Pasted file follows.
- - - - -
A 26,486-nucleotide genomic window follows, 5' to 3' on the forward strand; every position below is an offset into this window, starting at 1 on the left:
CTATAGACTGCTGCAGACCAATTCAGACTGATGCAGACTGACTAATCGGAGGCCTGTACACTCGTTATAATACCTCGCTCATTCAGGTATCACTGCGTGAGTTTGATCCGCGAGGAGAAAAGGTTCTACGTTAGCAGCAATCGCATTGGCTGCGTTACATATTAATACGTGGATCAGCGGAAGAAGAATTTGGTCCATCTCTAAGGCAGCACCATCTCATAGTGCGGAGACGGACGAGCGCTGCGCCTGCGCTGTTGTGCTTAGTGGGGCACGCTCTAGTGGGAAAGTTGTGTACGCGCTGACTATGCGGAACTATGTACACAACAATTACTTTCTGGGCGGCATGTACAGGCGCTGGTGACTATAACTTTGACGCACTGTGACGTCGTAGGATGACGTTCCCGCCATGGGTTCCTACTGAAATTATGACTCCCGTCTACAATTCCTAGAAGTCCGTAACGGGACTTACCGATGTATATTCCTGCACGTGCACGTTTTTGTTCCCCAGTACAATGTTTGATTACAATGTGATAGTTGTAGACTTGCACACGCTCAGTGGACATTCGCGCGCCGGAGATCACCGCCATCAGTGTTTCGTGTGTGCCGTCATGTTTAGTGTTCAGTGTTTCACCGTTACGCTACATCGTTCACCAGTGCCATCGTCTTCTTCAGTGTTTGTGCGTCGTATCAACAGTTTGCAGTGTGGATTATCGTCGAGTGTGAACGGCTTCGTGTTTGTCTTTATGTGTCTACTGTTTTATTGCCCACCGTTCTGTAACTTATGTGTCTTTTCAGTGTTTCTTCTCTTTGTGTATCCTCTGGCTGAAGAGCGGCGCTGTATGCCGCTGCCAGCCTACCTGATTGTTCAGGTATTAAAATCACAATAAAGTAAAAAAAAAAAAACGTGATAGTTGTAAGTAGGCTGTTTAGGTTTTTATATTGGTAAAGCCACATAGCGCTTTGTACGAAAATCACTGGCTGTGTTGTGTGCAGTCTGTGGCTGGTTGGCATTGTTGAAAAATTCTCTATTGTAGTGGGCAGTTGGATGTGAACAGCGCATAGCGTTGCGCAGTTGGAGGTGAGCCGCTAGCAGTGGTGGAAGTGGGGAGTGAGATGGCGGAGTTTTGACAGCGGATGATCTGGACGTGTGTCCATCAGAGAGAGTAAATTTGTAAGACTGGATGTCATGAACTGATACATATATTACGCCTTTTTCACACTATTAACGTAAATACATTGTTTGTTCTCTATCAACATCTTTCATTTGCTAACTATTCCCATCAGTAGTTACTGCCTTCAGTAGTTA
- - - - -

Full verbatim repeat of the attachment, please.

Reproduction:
A 26,486-nucleotide genomic window follows, 5' to 3' on the forward strand; every position below is an offset into this window, starting at 1 on the left:
CTATAGACTGCTGCAGACCAATTCAGACTGATGCAGACTGACTAATCGGAGGCCTGTACACTCGTTATAATACCTCGCTCATTCAGGTATCACTGCGTGAGTTTGATCCGCGAGGAGAAAAGGTTCTACGTTAGCAGCAATCGCATTGGCTGCGTTACATATTAATACGTGGATCAGCGGAAGAAGAATTTGGTCCATCTCTAAGGCAGCACCATCTCATAGTGCGGAGACGGACGAGCGCTGCGCCTGCGCTGTTGTGCTTAGTGGGGCACGCTCTAGTGGGAAAGTTGTGTACGCGCTGACTATGCGGAACTATGTACACAACAATTACTTTCTGGGCGGCATGTACAGGCGCTGGTGACTATAACTTTGACGCACTGTGACGTCGTAGGATGACGTTCCCGCCATGGGTTCCTACTGAAATTATGACTCCCGTCTACAATTCCTAGAAGTCCGTAACGGGACTTACCGATGTATATTCCTGCACGTGCACGTTTTTGTTCCCCAGTACAATGTTTGATTACAATGTGATAGTTGTAGACTTGCACACGCTCAGTGGACATTCGCGCGCCGGAGATCACCGCCATCAGTGTTTCGTGTGTGCCGTCATGTTTAGTGTTCAGTGTTTCACCGTTACGCTACATCGTTCACCAGTGCCATCGTCTTCTTCAGTGTTTGTGCGTCGTATCAACAGTTTGCAGTGTGGATTATCGTCGAGTGTGAACGGCTTCGTGTTTGTCTTTATGTGTCTACTGTTTTATTGCCCACCGTTCTGTAACTTATGTGTCTTTTCAGTGTTTCTTCTCTTTGTGTATCCTCTGGCTGAAGAGCGGCGCTGTATGCCGCTGCCAGCCTACCTGATTGTTCAGGTATTAAAATCACAATAAAGTAAAAAAAAAAAAACGTGATAGTTGTAAGTAGGCTGTTTAGGTTTTTATATTGGTAAAGCCACATAGCGCTTTGTACGAAAATCACTGGCTGTGTTGTGTGCAGTCTGTGGCTGGTTGGCATTGTTGAAAAATTCTCTATTGTAGTGGGCAGTTGGATGTGAACAGCGCATAGCGTTGCGCAGTTGGAGGTGAGCCGCTAGCAGTGGTGGAAGTGGGGAGTGAGATGGCGGAGTTTTGACAGCGGATGATCTGGACGTGTGTCCATCAGAGAGAGTAAATTTGTAAGACTGGATGTCATGAACTGATACATATATTACGCCTTTTTCACACTATTAACGTAAATACATTGTTTGTTCTCTATCAACATCTTTCATTTGCTAACTATTCCCATCAGTAGTTACTGCCTTCAGTAGTTA